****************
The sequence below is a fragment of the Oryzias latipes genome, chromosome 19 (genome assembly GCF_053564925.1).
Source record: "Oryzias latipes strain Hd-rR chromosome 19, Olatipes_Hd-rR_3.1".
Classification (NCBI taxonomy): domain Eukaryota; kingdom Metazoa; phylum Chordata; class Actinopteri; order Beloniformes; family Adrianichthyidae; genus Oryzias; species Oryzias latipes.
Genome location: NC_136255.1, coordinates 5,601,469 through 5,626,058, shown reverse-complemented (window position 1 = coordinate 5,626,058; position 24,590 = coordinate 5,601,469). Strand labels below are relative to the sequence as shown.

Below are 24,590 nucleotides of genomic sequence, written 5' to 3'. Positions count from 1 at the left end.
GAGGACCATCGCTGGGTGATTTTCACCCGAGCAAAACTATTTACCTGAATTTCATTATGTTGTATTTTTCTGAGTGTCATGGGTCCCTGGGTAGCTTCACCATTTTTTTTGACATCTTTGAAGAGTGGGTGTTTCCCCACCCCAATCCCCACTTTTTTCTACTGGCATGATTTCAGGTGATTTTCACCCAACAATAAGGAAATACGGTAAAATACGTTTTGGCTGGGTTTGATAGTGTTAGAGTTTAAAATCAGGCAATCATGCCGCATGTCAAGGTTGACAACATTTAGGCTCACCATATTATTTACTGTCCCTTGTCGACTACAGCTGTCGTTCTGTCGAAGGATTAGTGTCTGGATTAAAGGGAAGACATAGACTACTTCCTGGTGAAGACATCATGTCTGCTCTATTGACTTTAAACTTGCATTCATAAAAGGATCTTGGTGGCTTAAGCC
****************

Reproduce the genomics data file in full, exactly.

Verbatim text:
The sequence below is a fragment of the Oryzias latipes genome, chromosome 19 (genome assembly GCF_053564925.1).
Source record: "Oryzias latipes strain Hd-rR chromosome 19, Olatipes_Hd-rR_3.1".
Classification (NCBI taxonomy): domain Eukaryota; kingdom Metazoa; phylum Chordata; class Actinopteri; order Beloniformes; family Adrianichthyidae; genus Oryzias; species Oryzias latipes.
Genome location: NC_136255.1, coordinates 5,601,469 through 5,626,058, shown reverse-complemented (window position 1 = coordinate 5,626,058; position 24,590 = coordinate 5,601,469). Strand labels below are relative to the sequence as shown.

Below are 24,590 nucleotides of genomic sequence, written 5' to 3'. Positions count from 1 at the left end.
GAGGACCATCGCTGGGTGATTTTCACCCGAGCAAAACTATTTACCTGAATTTCATTATGTTGTATTTTTCTGAGTGTCATGGGTCCCTGGGTAGCTTCACCATTTTTTTTGACATCTTTGAAGAGTGGGTGTTTCCCCACCCCAATCCCCACTTTTTTCTACTGGCATGATTTCAGGTGATTTTCACCCAACAATAAGGAAATACGGTAAAATACGTTTTGGCTGGGTTTGATAGTGTTAGAGTTTAAAATCAGGCAATCATGCCGCATGTCAAGGTTGACAACATTTAGGCTCACCATATTATTTACTGTCCCTTGTCGACTACAGCTGTCGTTCTGTCGAAGGATTAGTGTCTGGATTAAAGGGAAGACATAGACTACTTCCTGGTGAAGACATCATGTCTGCTCTATTGACTTTAAACTTGCATTCATAAAAGGATCTTGGTGGCTTAAGCC